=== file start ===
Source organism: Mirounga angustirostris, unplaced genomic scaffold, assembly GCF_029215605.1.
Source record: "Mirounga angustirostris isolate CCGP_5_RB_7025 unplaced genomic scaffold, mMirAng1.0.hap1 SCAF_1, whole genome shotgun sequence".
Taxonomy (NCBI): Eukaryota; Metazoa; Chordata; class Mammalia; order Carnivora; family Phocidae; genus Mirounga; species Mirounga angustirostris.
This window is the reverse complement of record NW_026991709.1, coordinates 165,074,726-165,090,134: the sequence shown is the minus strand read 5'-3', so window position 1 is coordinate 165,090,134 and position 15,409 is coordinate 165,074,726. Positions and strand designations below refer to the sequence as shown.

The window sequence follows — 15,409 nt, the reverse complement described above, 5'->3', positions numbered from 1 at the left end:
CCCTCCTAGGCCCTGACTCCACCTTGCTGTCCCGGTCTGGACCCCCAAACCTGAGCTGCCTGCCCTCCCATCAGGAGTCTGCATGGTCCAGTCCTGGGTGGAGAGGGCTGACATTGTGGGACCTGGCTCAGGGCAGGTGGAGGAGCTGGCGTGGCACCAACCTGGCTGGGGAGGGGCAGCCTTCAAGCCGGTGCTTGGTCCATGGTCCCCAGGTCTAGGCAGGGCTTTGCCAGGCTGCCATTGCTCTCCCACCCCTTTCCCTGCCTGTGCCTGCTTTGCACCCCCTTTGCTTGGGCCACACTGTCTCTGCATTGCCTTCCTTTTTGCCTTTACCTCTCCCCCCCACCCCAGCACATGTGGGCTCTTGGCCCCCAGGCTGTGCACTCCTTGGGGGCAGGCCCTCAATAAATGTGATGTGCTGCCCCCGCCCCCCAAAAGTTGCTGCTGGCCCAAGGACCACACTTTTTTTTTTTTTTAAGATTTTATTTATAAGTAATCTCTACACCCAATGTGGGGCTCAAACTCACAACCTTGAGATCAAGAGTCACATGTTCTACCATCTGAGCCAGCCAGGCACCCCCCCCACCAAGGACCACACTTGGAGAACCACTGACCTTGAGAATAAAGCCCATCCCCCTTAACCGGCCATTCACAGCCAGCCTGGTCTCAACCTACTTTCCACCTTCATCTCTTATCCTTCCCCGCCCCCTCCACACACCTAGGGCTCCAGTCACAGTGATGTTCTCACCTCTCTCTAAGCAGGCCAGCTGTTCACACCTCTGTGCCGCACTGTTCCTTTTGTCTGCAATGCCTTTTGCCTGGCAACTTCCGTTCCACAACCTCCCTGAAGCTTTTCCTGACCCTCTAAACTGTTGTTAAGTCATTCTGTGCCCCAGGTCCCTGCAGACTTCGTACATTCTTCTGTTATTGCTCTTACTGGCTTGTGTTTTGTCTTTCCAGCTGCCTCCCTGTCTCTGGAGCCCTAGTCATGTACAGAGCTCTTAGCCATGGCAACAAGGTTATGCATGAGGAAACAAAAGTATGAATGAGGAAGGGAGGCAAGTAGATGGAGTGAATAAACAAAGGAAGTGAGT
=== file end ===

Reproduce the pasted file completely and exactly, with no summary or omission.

Source organism: Mirounga angustirostris, unplaced genomic scaffold, assembly GCF_029215605.1.
Source record: "Mirounga angustirostris isolate CCGP_5_RB_7025 unplaced genomic scaffold, mMirAng1.0.hap1 SCAF_1, whole genome shotgun sequence".
Taxonomy (NCBI): Eukaryota; Metazoa; Chordata; class Mammalia; order Carnivora; family Phocidae; genus Mirounga; species Mirounga angustirostris.
This window is the reverse complement of record NW_026991709.1, coordinates 165,074,726-165,090,134: the sequence shown is the minus strand read 5'-3', so window position 1 is coordinate 165,090,134 and position 15,409 is coordinate 165,074,726. Positions and strand designations below refer to the sequence as shown.

The window sequence follows — 15,409 nt, the reverse complement described above, 5'->3', positions numbered from 1 at the left end:
CCCTCCTAGGCCCTGACTCCACCTTGCTGTCCCGGTCTGGACCCCCAAACCTGAGCTGCCTGCCCTCCCATCAGGAGTCTGCATGGTCCAGTCCTGGGTGGAGAGGGCTGACATTGTGGGACCTGGCTCAGGGCAGGTGGAGGAGCTGGCGTGGCACCAACCTGGCTGGGGAGGGGCAGCCTTCAAGCCGGTGCTTGGTCCATGGTCCCCAGGTCTAGGCAGGGCTTTGCCAGGCTGCCATTGCTCTCCCACCCCTTTCCCTGCCTGTGCCTGCTTTGCACCCCCTTTGCTTGGGCCACACTGTCTCTGCATTGCCTTCCTTTTTGCCTTTACCTCTCCCCCCCACCCCAGCACATGTGGGCTCTTGGCCCCCAGGCTGTGCACTCCTTGGGGGCAGGCCCTCAATAAATGTGATGTGCTGCCCCCGCCCCCCAAAAGTTGCTGCTGGCCCAAGGACCACACTTTTTTTTTTTTTTAAGATTTTATTTATAAGTAATCTCTACACCCAATGTGGGGCTCAAACTCACAACCTTGAGATCAAGAGTCACATGTTCTACCATCTGAGCCAGCCAGGCACCCCCCCCACCAAGGACCACACTTGGAGAACCACTGACCTTGAGAATAAAGCCCATCCCCCTTAACCGGCCATTCACAGCCAGCCTGGTCTCAACCTACTTTCCACCTTCATCTCTTATCCTTCCCCGCCCCCTCCACACACCTAGGGCTCCAGTCACAGTGATGTTCTCACCTCTCTCTAAGCAGGCCAGCTGTTCACACCTCTGTGCCGCACTGTTCCTTTTGTCTGCAATGCCTTTTGCCTGGCAACTTCCGTTCCACAACCTCCCTGAAGCTTTTCCTGACCCTCTAAACTGTTGTTAAGTCATTCTGTGCCCCAGGTCCCTGCAGACTTCGTACATTCTTCTGTTATTGCTCTTACTGGCTTGTGTTTTGTCTTTCCAGCTGCCTCCCTGTCTCTGGAGCCCTAGTCATGTACAGAGCTCTTAGCCATGGCAACAAGGTTATGCATGAGGAAACAAAAGTATGAATGAGGAAGGGAGGCAAGTAGATGGAGTGAATAAACAAAGGAAGTGAGT